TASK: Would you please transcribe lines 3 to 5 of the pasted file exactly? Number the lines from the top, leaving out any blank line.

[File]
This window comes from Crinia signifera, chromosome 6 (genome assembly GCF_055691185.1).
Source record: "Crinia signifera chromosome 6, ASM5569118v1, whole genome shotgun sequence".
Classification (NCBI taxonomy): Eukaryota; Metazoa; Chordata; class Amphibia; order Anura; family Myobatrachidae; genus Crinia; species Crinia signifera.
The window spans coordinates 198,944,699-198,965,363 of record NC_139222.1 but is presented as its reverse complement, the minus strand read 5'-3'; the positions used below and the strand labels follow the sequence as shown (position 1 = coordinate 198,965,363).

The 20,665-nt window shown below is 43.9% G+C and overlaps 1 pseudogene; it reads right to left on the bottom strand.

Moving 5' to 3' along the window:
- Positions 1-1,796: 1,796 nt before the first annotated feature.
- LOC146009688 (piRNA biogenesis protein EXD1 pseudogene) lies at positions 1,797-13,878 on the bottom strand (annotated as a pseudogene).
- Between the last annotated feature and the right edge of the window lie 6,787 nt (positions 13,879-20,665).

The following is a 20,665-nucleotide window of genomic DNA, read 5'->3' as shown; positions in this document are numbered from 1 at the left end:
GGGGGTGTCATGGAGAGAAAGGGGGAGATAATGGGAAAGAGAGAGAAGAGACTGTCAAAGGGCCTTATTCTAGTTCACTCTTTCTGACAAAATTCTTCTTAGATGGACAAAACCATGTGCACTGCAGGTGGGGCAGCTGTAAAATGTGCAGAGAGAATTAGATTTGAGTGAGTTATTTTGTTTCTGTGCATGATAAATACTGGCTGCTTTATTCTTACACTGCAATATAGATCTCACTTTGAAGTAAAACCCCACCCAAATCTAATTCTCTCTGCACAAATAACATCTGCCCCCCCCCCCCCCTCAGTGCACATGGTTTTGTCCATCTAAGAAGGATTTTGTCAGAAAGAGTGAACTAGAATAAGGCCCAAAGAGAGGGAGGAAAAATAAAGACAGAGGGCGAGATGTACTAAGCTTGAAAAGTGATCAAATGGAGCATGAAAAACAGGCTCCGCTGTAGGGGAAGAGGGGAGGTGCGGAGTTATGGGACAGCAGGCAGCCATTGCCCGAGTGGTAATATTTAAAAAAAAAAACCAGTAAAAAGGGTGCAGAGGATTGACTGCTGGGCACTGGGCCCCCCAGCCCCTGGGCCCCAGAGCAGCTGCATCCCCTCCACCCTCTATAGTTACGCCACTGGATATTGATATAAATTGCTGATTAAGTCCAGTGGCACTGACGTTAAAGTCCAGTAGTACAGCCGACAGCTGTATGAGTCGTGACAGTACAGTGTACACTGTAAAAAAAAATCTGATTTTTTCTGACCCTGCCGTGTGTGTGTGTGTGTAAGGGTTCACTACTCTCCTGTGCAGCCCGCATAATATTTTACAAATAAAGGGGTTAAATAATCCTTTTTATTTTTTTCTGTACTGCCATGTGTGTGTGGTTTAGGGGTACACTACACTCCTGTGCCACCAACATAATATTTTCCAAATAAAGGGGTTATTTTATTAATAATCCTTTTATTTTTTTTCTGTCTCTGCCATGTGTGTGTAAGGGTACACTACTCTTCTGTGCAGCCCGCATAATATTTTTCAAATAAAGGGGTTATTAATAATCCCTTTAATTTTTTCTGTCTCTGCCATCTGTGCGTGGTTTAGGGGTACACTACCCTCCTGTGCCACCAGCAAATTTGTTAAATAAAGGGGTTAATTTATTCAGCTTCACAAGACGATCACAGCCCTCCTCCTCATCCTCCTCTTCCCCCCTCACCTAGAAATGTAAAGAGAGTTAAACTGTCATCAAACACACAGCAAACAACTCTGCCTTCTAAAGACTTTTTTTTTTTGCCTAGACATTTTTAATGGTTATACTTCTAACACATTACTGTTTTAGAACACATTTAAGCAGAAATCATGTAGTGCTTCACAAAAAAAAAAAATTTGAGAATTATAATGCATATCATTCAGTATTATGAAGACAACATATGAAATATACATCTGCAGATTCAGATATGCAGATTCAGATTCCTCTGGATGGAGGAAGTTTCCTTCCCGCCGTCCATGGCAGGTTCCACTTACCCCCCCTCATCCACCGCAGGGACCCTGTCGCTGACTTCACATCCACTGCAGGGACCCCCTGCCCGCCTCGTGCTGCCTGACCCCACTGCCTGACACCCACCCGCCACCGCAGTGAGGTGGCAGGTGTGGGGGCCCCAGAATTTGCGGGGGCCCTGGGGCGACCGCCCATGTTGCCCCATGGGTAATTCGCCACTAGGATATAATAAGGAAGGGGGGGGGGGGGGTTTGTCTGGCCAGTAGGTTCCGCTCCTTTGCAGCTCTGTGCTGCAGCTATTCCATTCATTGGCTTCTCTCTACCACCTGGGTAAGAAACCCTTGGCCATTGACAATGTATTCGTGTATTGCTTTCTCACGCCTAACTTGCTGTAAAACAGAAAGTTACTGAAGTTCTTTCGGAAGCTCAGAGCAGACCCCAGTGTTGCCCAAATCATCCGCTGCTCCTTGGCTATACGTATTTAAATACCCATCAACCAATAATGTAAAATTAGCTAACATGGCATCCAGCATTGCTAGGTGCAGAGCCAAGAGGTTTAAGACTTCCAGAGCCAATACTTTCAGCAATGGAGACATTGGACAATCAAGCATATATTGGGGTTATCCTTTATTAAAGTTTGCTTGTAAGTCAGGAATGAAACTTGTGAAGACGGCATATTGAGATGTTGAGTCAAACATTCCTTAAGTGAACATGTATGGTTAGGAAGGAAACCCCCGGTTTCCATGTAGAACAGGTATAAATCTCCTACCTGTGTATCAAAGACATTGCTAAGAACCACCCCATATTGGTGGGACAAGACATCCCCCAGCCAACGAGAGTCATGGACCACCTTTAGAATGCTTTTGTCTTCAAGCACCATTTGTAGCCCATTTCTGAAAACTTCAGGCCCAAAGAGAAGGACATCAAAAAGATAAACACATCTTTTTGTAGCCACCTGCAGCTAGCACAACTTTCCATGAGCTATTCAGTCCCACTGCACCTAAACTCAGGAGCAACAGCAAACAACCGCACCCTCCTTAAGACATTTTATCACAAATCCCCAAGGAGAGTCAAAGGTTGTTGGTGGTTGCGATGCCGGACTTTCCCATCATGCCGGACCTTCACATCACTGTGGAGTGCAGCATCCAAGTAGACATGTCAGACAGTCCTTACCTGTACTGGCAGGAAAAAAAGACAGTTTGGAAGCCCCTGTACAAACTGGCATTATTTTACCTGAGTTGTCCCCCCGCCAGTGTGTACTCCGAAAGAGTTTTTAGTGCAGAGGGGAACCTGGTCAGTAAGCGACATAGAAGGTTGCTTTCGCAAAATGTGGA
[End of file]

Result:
Classification (NCBI taxonomy): Eukaryota; Metazoa; Chordata; class Amphibia; order Anura; family Myobatrachidae; genus Crinia; species Crinia signifera.
The window spans coordinates 198,944,699-198,965,363 of record NC_139222.1 but is presented as its reverse complement, the minus strand read 5'-3'; the positions used below and the strand labels follow the sequence as shown (position 1 = coordinate 198,965,363).

The 20,665-nt window shown below is 43.9% G+C and overlaps 1 pseudogene; it reads right to left on the bottom strand.